During the Water, Temperature, Light and Nutrition turf school (2016) we did an exercise in the laboratory. And they just couldn’t figure it out. It was step one, step two, step three. And they just followed the instructions – dealing with water movement in soils. And one of the attendees looked at me and said “Dr. Shaddox, this just doesn’t make any sense. How is this happening?” And I said well, you know, this is what’s happening. And he goes “so what you’re saying is…” I said no, no. I’m not saying that. You’re saying that. You’re the one doing it. And because he was the one doing it, it was just baffling to him. Because he was the one doing it, I think it really drove the message home to make the point of what we were saying in the lecture portion regarding water. It’s really gratifying to see those attendees, they were just blown away. 
Register today for the Water, Temperature, Light and Nutrition Turf School
What are some simple ways to stay a step ahead of pests with your turf?
One way of staying a step ahead of anything on turf is to be aware of the environment. Turf managers are not just managing turf. Their responsibilities are vast. They’re primarily dealing with people. They can often times lose track of what’s going on environmentally. The seasons generally are the same year to year and the activity of pests is generally the same every year, at least correlated to the seasons. For example, if a superintendent or turf manager loses track of what season it is they may not recognize how early in the season weeds would germinate. Weed germination occurs, now you’re dealing with a post-emergent herbicide application rather than a pre-emergent herbicide application because pre-emergent is no longer valuable after weeds have germinated. 

To stay a step ahead a turf manager would lay out an annual calendar of when certain things generally occur and back up the date accordingly to allow for purchasing a certain product, or timely application of cultural practices and so forth, so that when those pest populations begin to influence the turf you’re already one step ahead. Responding to the problem after you’ve seen it is often times more costly than preparing prior to that. Be aware of the environment and be aware of how pests tend to elevate populations in correlation to the environmental factors.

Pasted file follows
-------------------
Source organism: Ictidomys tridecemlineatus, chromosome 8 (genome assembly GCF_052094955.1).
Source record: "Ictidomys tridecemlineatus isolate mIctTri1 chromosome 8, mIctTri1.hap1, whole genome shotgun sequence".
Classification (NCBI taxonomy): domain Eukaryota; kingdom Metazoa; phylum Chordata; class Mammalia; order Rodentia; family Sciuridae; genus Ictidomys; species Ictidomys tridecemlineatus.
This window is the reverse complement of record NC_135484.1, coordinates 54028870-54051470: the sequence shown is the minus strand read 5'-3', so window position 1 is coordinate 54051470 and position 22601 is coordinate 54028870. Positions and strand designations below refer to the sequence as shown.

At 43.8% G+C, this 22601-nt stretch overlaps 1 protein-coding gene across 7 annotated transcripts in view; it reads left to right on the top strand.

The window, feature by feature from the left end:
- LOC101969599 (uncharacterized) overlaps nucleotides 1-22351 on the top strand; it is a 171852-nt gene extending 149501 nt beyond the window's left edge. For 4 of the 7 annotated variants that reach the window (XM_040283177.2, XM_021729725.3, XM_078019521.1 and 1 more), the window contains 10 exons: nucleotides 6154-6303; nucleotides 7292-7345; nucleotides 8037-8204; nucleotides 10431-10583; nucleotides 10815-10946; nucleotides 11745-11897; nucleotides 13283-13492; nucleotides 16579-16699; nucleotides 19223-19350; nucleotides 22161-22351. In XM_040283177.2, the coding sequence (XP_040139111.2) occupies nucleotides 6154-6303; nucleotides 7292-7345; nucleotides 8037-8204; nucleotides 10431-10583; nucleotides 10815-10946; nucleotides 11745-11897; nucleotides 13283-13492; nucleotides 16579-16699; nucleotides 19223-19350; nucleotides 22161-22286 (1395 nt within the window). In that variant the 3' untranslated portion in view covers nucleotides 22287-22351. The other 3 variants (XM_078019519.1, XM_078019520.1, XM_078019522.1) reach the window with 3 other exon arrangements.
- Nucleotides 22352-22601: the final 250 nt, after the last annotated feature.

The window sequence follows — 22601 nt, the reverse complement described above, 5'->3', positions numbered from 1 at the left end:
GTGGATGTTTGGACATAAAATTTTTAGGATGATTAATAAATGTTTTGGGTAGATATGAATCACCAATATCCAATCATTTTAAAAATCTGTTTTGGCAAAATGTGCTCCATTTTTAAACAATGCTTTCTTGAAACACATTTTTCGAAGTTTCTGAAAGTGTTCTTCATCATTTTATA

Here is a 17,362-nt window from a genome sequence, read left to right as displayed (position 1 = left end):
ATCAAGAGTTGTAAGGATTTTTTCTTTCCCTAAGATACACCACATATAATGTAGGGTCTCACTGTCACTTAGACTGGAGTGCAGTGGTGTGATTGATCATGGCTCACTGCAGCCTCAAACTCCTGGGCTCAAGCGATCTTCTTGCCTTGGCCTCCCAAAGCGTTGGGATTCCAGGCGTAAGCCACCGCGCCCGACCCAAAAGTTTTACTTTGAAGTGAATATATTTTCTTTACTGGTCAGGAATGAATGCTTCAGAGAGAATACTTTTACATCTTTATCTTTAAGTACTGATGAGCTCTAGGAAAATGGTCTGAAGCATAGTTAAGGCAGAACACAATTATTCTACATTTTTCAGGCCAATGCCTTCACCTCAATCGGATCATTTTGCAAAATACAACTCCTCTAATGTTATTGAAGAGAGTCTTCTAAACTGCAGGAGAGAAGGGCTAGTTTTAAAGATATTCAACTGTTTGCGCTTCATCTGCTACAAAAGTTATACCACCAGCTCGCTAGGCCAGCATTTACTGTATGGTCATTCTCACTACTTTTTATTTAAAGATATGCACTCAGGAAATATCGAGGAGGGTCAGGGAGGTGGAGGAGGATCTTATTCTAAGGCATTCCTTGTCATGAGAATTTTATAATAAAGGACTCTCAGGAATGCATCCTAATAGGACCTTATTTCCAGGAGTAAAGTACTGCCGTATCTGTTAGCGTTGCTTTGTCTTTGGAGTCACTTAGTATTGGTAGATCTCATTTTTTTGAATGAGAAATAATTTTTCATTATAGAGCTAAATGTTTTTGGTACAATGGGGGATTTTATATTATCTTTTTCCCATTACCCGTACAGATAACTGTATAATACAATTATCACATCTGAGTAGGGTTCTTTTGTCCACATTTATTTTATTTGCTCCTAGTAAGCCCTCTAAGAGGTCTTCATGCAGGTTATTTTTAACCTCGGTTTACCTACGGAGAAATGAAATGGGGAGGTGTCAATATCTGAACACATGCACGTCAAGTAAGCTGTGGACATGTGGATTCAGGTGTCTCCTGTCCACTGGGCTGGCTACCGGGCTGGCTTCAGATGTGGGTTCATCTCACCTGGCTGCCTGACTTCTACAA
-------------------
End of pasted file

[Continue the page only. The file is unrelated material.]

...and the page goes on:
Despite turf being considered Florida-Friendly, in some circles there is criticism about the resource inputs required to maintain it. Any thoughts?
I think labeling or identifying any plant by a specialist who is not a specialist in that plant is na├»ve. If statements are being made about any landscape plant I would hope that it’s being made by a specialist on that plant. If it’s not then I would discount that information. At the end of the day whatever information is provided by IFAS must be reinforced with evidence not observation. Observations are the beginnings of the scientific process. Evidence is the result of the scientific process. Those are two different things.

What is the capacity for turf school registration?
40 seats are available for a fee and 5 are available for state and county extension agents. State and county extension agents are not charged the registration fee. There are still a number of spots available for the January event but we expect those to be filled soon.

Photosynthesis demonstration during the previous Turf School (via Dr. Unruh)
Everybody that left the first event, they were all extremely content. They didn’t have any concerns at all. This event is not sit down and listen to someone lecture. It’s conversational and interactive. It’s cross-discipline in terms of turf industry – you have sod producers and golf course superintendents. You have people asking questions that other people in other industries might not have ever thought of. Through that interaction in the group a lot of attendees end up getting information that they never dreamed they would get from sitting there listening to a lecture because somebody in the audience asked a question that they never even considered.